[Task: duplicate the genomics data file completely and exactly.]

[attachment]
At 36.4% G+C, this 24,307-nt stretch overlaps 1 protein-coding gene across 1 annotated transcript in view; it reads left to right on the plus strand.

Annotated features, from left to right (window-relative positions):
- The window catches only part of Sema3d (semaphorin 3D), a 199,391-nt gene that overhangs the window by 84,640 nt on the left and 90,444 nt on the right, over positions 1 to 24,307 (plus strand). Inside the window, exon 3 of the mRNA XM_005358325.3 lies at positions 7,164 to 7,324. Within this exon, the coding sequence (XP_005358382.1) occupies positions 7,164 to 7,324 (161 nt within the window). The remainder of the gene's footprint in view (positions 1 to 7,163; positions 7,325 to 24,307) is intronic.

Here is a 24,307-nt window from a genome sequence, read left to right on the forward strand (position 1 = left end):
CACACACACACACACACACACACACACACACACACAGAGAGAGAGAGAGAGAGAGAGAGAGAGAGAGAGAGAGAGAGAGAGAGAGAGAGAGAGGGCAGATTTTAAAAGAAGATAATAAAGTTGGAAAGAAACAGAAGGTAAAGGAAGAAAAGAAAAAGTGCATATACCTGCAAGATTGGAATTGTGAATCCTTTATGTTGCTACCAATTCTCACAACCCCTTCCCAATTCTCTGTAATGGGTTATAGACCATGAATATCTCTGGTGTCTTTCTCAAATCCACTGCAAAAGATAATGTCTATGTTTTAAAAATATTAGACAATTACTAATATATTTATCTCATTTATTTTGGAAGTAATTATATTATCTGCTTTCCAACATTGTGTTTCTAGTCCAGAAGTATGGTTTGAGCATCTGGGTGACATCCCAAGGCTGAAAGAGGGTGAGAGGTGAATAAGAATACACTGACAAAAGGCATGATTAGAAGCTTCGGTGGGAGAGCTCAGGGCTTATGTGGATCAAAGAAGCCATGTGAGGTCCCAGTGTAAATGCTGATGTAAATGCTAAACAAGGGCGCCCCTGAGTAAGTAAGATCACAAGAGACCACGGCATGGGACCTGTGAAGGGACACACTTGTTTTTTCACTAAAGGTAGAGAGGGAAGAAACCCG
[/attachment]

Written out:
At 36.4% G+C, this 24,307-nt stretch overlaps 1 protein-coding gene across 1 annotated transcript in view; it reads left to right on the plus strand.

Annotated features, from left to right (window-relative positions):
- The window catches only part of Sema3d (semaphorin 3D), a 199,391-nt gene that overhangs the window by 84,640 nt on the left and 90,444 nt on the right, over positions 1 to 24,307 (plus strand). Inside the window, exon 3 of the mRNA XM_005358325.3 lies at positions 7,164 to 7,324. Within this exon, the coding sequence (XP_005358382.1) occupies positions 7,164 to 7,324 (161 nt within the window). The remainder of the gene's footprint in view (positions 1 to 7,163; positions 7,325 to 24,307) is intronic.

Here is a 24,307-nt window from a genome sequence, read left to right on the forward strand (position 1 = left end):
CACACACACACACACACACACACACACACACACACAGAGAGAGAGAGAGAGAGAGAGAGAGAGAGAGAGAGAGAGAGAGAGAGAGAGAGAGAGGGCAGATTTTAAAAGAAGATAATAAAGTTGGAAAGAAACAGAAGGTAAAGGAAGAAAAGAAAAAGTGCATATACCTGCAAGATTGGAATTGTGAATCCTTTATGTTGCTACCAATTCTCACAACCCCTTCCCAATTCTCTGTAATGGGTTATAGACCATGAATATCTCTGGTGTCTTTCTCAAATCCACTGCAAAAGATAATGTCTATGTTTTAAAAATATTAGACAATTACTAATATATTTATCTCATTTATTTTGGAAGTAATTATATTATCTGCTTTCCAACATTGTGTTTCTAGTCCAGAAGTATGGTTTGAGCATCTGGGTGACATCCCAAGGCTGAAAGAGGGTGAGAGGTGAATAAGAATACACTGACAAAAGGCATGATTAGAAGCTTCGGTGGGAGAGCTCAGGGCTTATGTGGATCAAAGAAGCCATGTGAGGTCCCAGTGTAAATGCTGATGTAAATGCTAAACAAGGGCGCCCCTGAGTAAGTAAGATCACAAGAGACCACGGCATGGGACCTGTGAAGGGACACACTTGTTTTTTCACTAAAGGTAGAGAGGGAAGAAACCCG